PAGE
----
New Brunswick Premier Brian Gallant delivers his speech at the closure of the Throne Speech at the New Brunswick Legislature in Fredericton on Friday, Nov. 2, 2018. THE CANADIAN PRESS/James West

New Brunswick’s Liberal government falls after throne speech defeated

Premier Brian Gallant told the legislature he would be going to the lieutenant-governor to resign.

New Brunswick’s Liberal government has fallen after losing a confidence vote on its throne speech today.

Premier Brian Gallant told the legislature he would be going to the lieutenant-governor to resign — and to suggest Tory Leader Blaine Higgs be given the opportunity to form government.

He wished the Tories luck, saying: “Their success will be New Brunswick’s success.”

Higgs has said he wants the transition to occur as quickly as possible.

Prior to the vote, Gallant made a final pitch for support with an address closing debate on the throne speech.

He said New Brunswickers voted for change in how political parties govern and he takes full responsibility for the election results.

The Liberals won just 21 seats in the September election – one fewer than the Tories – while the Greens and People’s Alliance each won three seats.

Related: New Brunswick Premier meets with lieutenant-governor as Tories, Liberals vie for power

Related: N.B.’s stealth issue: The language politics of Canada’s only bilingual province

Gallant sought to survive with a minority government by adding many of the opposition’s campaign promises to his party’s throne speech earlier this week, but his party’s fate was sealed Thursday when both the Tories and People’s Alliance said they’d vote to defeat it.

During his speech today, Gallant acknowledged the weeks since the deadlocked election had been “challenging,” but said voters called for a change on how parties govern.

He called for an “agenda of collaboration” no matter which party governed, and admitted he had sometimes fallen into the old partisan ways as premier.

He said it appeared the election results — which saw the Liberals dominate the largely francophone north and the Tories and right-of-centre People’s Alliance do better in the mostly anglophone south — suggested the province is divided along regional and linguistic lines.

But he said people should not be taken in by those apparent divisions.

“What binds us together is greater than what drives us apart … We’re all New Brunswickers.”

Kevin Bissett, The Canadian Press

Like us on Facebook and follow us on Twitter.

Just Posted

Paintearth County eyes Valley Ski Hill viability

Slope erosion and ageing equipment are factors

Halkirk holds market

Annual Christmas event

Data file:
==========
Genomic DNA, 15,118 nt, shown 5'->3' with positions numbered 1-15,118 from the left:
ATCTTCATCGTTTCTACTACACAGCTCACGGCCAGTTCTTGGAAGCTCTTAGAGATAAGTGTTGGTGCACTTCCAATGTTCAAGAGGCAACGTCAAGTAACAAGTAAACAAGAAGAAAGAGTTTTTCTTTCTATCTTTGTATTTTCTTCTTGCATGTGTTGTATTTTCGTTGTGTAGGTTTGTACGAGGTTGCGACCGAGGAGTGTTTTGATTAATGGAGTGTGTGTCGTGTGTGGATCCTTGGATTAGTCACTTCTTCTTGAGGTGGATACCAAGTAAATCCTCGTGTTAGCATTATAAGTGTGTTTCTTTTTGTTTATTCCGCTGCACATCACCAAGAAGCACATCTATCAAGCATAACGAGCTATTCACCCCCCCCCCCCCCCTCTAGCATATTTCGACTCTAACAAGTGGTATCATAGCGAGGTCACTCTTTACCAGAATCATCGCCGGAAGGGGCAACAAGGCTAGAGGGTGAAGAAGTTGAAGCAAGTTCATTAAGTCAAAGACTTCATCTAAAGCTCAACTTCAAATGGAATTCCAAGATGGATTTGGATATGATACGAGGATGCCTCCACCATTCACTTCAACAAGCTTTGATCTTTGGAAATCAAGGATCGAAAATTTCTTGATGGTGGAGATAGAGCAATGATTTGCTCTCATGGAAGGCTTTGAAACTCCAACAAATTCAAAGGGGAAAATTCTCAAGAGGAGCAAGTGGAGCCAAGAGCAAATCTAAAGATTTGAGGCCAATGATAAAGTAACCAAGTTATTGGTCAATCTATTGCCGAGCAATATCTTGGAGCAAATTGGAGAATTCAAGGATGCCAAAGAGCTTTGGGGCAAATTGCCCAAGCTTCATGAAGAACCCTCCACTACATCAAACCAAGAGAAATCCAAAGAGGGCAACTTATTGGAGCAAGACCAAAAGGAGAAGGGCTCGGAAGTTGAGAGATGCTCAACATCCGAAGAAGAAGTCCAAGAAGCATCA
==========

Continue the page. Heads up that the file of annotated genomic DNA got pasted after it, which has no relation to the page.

UPDATE: Danny has been found safe. Stettler area family pleads with public to help find their missing loved one

Was last seen about 11:30 p.m. leaving a residence in Stettler to ride his peddle bike home to Byemoor, about 70 km

Castor honours Canada’s veterans

Holds Remembrance Day service

Gus Wetter awards

Volleyball season coming to close

WATCH: Remembrance Day in Lacombe fills LMC

2018 marked 100 years since the end of First World War

Fear of constitutional crisis escalates in U.S.; Canadians can relate

Some say President Donald Trump is leading the U.S. towards a crisis

Canada stands pat on Saudi arms sales, even after hearing Khashoggi tape

Khashoggi’s death at Saudi Arabia’s consulate in Istanbul further strained Riyadh’s already difficult relationship with Ottawa

Feds pledge money for young scientists, but funding for in-house research slips

Canada’s spending on science is up almost 10 per cent since the Liberals took office, but spending on in-house research is actually down

Carjacking sees 76 year old woman’s vehicle stolen

Wetaskiwin RCMP with Crime Reduction Unit charge robbery suspects

Disabled boy has ‘forgiven’ bullies who walked on him in stream, mom says

A Cape Breton teen who has cerebral palsy was told to lie in a stream as other kids walked over him

Canada Post no longer guarantees delivery times amid more rotating strikes

The Canadian Union of Postal Workers closed two major processing centres in Ontario and B.C.

McGill students vote overwhelmingly to change Redmen team nickname

Student union held a referendum after a campaign by Indigenous students

Calgarians head to the polls to declare ‘yea’ or ‘nay’ on Winter Games

The question “are you for or are you against hosting the 2026 Olympic and Paralympic Winter Games?” was to be posed to them Tuesday in a plebiscite to help determine whether the city should move ahead with a bid.

Most Read